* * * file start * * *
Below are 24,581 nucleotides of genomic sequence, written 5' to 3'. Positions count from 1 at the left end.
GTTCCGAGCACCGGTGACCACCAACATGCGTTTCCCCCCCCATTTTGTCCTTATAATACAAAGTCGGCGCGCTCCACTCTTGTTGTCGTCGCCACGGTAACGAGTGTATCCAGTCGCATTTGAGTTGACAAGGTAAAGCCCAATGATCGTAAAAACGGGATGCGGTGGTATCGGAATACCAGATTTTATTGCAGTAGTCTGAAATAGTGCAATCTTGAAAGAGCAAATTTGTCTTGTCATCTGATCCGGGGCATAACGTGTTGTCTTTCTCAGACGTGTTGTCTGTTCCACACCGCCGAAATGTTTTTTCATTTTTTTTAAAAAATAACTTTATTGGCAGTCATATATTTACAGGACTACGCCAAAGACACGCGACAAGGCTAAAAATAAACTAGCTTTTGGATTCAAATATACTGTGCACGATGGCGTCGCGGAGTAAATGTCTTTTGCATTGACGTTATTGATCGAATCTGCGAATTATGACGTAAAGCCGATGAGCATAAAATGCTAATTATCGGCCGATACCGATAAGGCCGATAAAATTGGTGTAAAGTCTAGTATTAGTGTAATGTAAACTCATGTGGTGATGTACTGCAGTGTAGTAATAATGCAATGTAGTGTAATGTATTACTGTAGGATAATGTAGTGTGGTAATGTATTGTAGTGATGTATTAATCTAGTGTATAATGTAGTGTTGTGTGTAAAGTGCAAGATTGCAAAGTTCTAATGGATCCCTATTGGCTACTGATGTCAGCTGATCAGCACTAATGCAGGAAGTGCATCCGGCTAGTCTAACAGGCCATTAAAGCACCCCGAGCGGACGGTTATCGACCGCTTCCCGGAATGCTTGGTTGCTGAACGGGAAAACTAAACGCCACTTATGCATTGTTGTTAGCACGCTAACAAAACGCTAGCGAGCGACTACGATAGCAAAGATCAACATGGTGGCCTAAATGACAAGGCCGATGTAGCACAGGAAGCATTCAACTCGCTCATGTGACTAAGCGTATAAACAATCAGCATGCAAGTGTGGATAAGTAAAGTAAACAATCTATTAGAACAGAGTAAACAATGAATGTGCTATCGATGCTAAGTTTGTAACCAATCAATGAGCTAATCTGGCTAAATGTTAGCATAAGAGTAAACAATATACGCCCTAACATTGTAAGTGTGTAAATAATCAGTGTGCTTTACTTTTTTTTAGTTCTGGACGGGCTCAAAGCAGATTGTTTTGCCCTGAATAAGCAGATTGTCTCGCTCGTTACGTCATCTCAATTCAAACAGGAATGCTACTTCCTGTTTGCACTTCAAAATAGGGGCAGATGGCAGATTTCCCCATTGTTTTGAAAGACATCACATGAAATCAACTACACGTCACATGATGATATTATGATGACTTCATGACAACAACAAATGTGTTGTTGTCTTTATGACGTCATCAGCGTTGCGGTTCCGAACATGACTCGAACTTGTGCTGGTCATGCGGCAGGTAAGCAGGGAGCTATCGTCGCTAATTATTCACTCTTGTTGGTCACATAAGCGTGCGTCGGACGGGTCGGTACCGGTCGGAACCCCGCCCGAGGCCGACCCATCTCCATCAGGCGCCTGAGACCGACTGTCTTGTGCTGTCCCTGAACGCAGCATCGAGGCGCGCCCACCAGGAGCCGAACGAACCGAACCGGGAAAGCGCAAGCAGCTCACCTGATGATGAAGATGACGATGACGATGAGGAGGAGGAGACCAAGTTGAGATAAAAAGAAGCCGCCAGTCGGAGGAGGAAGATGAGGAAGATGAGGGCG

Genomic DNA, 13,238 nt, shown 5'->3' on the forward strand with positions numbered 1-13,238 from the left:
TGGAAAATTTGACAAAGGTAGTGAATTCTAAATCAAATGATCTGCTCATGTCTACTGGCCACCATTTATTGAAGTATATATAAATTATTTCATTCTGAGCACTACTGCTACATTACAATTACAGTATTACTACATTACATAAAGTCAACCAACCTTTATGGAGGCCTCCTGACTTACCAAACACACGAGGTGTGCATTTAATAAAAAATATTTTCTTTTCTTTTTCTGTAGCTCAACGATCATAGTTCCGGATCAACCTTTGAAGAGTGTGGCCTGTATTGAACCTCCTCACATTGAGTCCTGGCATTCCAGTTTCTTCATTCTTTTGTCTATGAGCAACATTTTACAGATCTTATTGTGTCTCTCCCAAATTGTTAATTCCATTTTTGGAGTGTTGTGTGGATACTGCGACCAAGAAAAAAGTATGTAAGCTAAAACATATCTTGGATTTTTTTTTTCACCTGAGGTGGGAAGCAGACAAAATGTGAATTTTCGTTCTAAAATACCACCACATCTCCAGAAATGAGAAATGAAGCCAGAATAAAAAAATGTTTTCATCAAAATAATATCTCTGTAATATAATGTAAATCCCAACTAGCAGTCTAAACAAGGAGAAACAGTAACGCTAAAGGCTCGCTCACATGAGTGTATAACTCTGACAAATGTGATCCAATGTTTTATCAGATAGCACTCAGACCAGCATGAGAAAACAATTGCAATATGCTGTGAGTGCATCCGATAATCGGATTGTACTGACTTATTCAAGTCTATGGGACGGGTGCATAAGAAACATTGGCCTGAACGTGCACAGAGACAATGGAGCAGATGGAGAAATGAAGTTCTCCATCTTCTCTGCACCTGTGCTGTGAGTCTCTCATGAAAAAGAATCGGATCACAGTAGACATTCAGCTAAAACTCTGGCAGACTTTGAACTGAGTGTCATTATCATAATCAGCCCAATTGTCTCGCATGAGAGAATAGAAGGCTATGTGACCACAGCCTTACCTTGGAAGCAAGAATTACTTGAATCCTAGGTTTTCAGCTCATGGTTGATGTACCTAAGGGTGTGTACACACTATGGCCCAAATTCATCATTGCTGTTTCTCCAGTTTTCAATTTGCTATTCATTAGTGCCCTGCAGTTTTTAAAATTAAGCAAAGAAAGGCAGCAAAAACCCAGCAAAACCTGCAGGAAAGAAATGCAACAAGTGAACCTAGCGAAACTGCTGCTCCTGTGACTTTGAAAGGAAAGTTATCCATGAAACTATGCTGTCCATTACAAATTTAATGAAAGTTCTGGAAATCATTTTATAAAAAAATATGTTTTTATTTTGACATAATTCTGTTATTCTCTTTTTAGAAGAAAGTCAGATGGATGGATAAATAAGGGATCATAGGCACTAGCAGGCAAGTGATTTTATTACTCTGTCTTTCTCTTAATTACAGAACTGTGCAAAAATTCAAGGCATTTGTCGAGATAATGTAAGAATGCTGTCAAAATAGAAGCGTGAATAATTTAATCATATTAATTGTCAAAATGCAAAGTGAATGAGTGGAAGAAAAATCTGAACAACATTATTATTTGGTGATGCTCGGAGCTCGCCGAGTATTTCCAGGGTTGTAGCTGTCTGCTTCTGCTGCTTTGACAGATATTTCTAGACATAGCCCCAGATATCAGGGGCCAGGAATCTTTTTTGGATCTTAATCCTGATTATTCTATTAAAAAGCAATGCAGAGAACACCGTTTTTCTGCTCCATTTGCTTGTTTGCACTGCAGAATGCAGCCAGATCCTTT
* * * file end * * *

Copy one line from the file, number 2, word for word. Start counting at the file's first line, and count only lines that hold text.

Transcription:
GTTCCGAGCACCGGTGACCACCAACATGCGTTTCCCCCCCCATTTTGTCCTTATAATACAAAGTCGGCGCGCTCCACTCTTGTTGTCGTCGCCACGGTAACGAGTGTATCCAGTCGCATTTGAGTTGACAAGGTAAAGCCCAATGATCGTAAAAACGGGATGCGGTGGTATCGGAATACCAGATTTTATTGCAGTAGTCTGAAATAGTGCAATCTTGAAAGAGCAAATTTGTCTTGTCATCTGATCCGGGGCATAACGTGTTGTCTTTCTCAGACGTGTTGTCTGTTCCACACCGCCGAAATGTTTTTTCATTTTTTTTAAAAAATAACTTTATTGGCAGTCATATATTTACAGGACTACGCCAAAGACACGCGACAAGGCTAAAAATAAACTAGCTTTTGGATTCAAATATACTGTGCACGATGGCGTCGCGGAGTAAATGTCTTTTGCATTGACGTTATTGATCGAATCTGCGAATTATGACGTAAAGCCGATGAGCATAAAATGCTAATTATCGGCCGATACCGATAAGGCCGATAAAATTGGTGTAAAGTCTAGTATTAGTGTAATGTAAACTCATGTGGTGATGTACTGCAGTGTAGTAATAATGCAATGTAGTGTAATGTATTACTGTAGGATAATGTAGTGTGGTAATGTATTGTAGTGATGTATTAATCTAGTGTATAATGTAGTGTTGTGTGTAAAGTGCAAGATTGCAAAGTTCTAATGGATCCCTATTGGCTACTGATGTCAGCTGATCAGCACTAATGCAGGAAGTGCATCCGGCTAGTCTAACAGGCCATTAAAGCACCCCGAGCGGACGGTTATCGACCGCTTCCCGGAATGCTTGGTTGCTGAACGGGAAAACTAAACGCCACTTATGCATTGTTGTTAGCACGCTAACAAAACGCTAGCGAGCGACTACGATAGCAAAGATCAACATGGTGGCCTAAATGACAAGGCCGATGTAGCACAGGAAGCATTCAACTCGCTCATGTGACTAAGCGTATAAACAATCAGCATGCAAGTGTGGATAAGTAAAGTAAACAATCTATTAGAACAGAGTAAACAATGAATGTGCTATCGATGCTAAGTTTGTAACCAATCAATGAGCTAATCTGGCTAAATGTTAGCATAAGAGTAAACAATATACGCCCTAACATTGTAAGTGTGTAAATAATCAGTGTGCTTTACTTTTTTTTAGTTCTGGACGGGCTCAAAGCAGATTGTTTTGCCCTGAATAAGCAGATTGTCTCGCTCGTTACGTCATCTCAATTCAAACAGGAATGCTACTTCCTGTTTGCACTTCAAAATAGGGGCAGATGGCAGATTTCCCCATTGTTTTGAAAGACATCACATGAAATCAACTACACGTCACATGATGATATTATGATGACTTCATGACAACAACAAATGTGTTGTTGTCTTTATGACGTCATCAGCGTTGCGGTTCCGAACATGACTCGAACTTGTGCTGGTCATGCGGCAGGTAAGCAGGGAGCTATCGTCGCTAATTATTCACTCTTGTTGGTCACATAAGCGTGCGTCGGACGGGTCGGTACCGGTCGGAACCCCGCCCGAGGCCGACCCATCTCCATCAGGCGCCTGAGACCGACTGTCTTGTGCTGTCCCTGAACGCAGCATCGAGGCGCGCCCACCAGGAGCCGAACGAACCGAACCGGGAAAGCGCAAGCAGCTCACCTGATGATGAAGATGACGATGACGATGAGGAGGAGGAGACCAAGTTGAGATAAAAAGAAGCCGCCAGTCGGAGGAGGAAGATGAGGAAGATGAGGGCG